Jarrell Plantation’s Labor Day celebration took place Saturday, Sept. 1, showcasing what the historic site was like for farm workers back in the 1800s and giving visitors a trip into the past.
The Jarrell Plantation State Historic Site is a cotton plantation and state park located at 711 Jarrell Plantation Road in Juliette, and is open Thursday through Saturday, 9 a.m. to 5 p.m. Admission is $6.50 per adult, $6 for seniors, $4 for youth, and free for children.
Gary Thomas, senior park ranger, said he loves the land at the site and how generous the Jarrell family has been. He said he enjoys the history of the agricultural past of the farm.
“The time period that Jarrell Plantation existed in was so different than how we live today,” he said. “This gives people a chance to come out and look back to see
what their heritage was like , as well as what Georgia was like way back then. It’s hard to believe this was the norm for Georgia only just 100 years ago.”
Thomas said there was something for everyone to do over the Labor Day weekend. Children could see the goats and chickens, and also learn about gardening from their parents. He said the adults had a chance to see demonstrations that reminded them of the past. He said Jarrell Plantation is filled with entertainment, but also ways to engage in education.
“Our Labor Day was meant to show off the farm exhibits,” Thomas said. “It was focused around blacksmithing, steam engine operation and woodstove cooking. We also had woodworking and the 1847 plantation house.”
Jarrell Plantation has a new interpretive ranger on the land, Derek Jackson. His position at Jarrell is to show people the history of the site and help bring it to life. He said his favorite thing about Jarrell is the originality of a lot of the furniture and how peaceful the atmosphere is.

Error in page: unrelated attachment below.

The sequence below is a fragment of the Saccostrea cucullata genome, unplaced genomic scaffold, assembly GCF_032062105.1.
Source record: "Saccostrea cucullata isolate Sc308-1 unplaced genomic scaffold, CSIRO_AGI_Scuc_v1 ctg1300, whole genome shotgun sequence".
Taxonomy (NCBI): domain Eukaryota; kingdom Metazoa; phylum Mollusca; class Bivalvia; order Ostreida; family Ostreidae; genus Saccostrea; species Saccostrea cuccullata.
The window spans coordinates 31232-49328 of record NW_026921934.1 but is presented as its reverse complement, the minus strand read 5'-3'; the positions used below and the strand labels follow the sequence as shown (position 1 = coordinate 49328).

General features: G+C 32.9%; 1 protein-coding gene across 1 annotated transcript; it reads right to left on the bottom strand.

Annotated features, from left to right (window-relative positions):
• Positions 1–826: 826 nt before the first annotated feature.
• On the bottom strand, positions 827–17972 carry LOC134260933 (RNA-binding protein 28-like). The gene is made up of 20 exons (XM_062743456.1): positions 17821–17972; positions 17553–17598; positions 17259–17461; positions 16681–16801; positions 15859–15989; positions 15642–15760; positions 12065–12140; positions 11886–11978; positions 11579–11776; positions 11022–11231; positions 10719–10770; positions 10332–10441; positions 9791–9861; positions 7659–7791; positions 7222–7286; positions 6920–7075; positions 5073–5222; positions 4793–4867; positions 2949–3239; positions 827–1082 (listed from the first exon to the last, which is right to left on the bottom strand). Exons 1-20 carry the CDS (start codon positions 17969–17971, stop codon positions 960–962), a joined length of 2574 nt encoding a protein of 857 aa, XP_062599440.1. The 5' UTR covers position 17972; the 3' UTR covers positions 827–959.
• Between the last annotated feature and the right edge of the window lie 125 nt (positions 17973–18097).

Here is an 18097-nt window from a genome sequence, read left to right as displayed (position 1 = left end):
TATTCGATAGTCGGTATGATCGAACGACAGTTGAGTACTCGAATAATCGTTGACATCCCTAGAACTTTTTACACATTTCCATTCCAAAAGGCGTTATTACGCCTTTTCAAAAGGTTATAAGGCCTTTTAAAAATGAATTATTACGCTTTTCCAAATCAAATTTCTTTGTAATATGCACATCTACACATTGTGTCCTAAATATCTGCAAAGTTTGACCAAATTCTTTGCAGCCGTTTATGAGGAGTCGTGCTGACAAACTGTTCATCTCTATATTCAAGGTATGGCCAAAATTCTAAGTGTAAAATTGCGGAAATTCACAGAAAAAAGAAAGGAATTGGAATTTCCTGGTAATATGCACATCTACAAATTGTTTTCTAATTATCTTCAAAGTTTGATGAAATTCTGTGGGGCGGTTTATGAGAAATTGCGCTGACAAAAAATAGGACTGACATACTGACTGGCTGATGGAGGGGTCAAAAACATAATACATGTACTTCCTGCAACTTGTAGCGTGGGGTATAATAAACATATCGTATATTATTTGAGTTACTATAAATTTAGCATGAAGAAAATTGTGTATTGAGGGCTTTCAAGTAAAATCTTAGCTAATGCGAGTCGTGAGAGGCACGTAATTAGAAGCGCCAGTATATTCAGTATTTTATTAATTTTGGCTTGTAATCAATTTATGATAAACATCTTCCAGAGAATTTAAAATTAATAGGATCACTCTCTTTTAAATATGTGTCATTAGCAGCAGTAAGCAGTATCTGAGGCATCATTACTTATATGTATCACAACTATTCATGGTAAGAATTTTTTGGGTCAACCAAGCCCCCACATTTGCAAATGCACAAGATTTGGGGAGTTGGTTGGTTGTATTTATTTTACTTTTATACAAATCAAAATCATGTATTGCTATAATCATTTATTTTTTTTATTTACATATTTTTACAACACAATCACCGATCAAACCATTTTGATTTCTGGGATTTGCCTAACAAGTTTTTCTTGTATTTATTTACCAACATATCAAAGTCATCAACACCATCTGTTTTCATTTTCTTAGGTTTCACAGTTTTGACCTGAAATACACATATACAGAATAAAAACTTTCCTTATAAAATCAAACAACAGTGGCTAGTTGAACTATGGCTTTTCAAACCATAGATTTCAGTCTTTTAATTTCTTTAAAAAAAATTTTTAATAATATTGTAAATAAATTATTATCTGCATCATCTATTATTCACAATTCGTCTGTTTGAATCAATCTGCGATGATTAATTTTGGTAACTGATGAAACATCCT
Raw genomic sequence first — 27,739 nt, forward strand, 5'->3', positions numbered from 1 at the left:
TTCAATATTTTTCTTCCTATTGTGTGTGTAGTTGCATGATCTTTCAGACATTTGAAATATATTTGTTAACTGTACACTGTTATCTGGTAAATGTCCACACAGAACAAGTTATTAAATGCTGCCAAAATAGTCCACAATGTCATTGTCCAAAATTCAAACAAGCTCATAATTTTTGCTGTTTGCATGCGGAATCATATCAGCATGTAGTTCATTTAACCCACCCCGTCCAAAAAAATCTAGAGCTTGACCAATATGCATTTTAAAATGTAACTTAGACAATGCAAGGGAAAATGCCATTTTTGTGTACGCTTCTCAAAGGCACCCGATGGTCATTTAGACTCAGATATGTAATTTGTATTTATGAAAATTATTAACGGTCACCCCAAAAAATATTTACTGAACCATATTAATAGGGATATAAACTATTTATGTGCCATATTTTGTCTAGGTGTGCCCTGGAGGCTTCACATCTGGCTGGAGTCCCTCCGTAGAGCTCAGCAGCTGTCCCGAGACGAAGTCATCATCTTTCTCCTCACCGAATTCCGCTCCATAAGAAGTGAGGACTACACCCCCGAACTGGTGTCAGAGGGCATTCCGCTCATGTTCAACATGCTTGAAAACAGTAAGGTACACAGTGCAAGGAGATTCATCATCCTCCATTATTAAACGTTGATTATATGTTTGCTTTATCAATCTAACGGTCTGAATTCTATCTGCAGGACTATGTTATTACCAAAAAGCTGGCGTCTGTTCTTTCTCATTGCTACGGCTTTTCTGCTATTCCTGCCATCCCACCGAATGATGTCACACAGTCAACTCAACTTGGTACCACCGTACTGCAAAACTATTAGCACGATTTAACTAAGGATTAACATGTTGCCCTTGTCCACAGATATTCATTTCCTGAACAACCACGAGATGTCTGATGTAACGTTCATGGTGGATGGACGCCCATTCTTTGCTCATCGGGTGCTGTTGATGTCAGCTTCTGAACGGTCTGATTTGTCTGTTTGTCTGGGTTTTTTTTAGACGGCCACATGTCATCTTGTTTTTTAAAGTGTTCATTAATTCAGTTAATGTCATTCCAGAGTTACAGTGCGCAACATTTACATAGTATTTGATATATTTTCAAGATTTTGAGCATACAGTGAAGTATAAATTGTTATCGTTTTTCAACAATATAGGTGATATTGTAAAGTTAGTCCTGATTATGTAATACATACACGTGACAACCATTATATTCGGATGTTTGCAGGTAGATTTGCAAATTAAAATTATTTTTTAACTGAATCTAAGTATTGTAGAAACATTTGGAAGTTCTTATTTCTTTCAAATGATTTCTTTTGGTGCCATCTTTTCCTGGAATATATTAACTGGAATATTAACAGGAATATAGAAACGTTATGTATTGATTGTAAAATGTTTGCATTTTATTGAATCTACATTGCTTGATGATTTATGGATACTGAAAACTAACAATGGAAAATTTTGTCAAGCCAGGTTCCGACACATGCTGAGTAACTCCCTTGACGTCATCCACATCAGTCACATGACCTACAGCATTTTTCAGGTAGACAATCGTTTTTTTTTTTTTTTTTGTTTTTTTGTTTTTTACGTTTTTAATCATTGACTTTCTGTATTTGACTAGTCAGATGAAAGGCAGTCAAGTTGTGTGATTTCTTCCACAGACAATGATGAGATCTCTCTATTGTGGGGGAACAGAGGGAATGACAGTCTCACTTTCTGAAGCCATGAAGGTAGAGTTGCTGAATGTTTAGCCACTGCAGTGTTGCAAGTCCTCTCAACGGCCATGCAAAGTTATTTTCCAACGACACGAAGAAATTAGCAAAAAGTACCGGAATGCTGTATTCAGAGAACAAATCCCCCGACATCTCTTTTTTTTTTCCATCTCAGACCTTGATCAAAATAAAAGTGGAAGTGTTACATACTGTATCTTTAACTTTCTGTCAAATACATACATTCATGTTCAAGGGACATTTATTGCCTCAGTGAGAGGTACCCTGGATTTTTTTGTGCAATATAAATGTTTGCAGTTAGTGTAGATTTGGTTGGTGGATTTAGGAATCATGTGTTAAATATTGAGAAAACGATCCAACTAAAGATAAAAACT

“We wanted to show all the different types of work done here on the farm for Labor Day and celebrate it,” he said. “The family was able to keep the farm afloat during hardships, all the way up until they donated it.”
Thomas said the staff is always looking for more volunteers to help keep Jarrell preserved and maintained in the condition it is in. The next volunteer work day is Sept. 29.
“All of this was put on by our dedicated volunteers. They deserve credit because we couldn’t do a bit of this without them. It’s almost all about them because they really do it all,” he said.
The senior park ranger said that spending Labor Day at the site gave visitors a chance to put down their phones and soak in the past. He said Jarrell Plantation has 90 percent of the original equipment and furnishings, making it a worthwhile location. He said the Jarrell family has been really generous about donating these items.
“There’s only 13 state historic sites in the state of Georgia, so Gray and Jones County really has a gem right here,” Thomas said. “We’re lucky to have a state historic site in our county and we need to promote the tourism. It is a treasure we have here.”
Jackson said Jarrell plantation has a lot to offer the public. He said it’s a great way to witness the past and it’s a beautiful location. He said it’s one of the few places left where history has really been preserved, so he hopes to see more visitors take advantage of the beauty of the site.
“It’s just a unique site as far as being so well preserved. You get a new experience coming out here,” the ranger said. “When we have people out here dressed up and doing the work the Jarrell family would have done, you kind of get the feeling what it was like.”
For more information about Jarrell Plantation and other historic sites, please check out https://gastateparks.org/JarrellPlantation, or call 478-986-5172.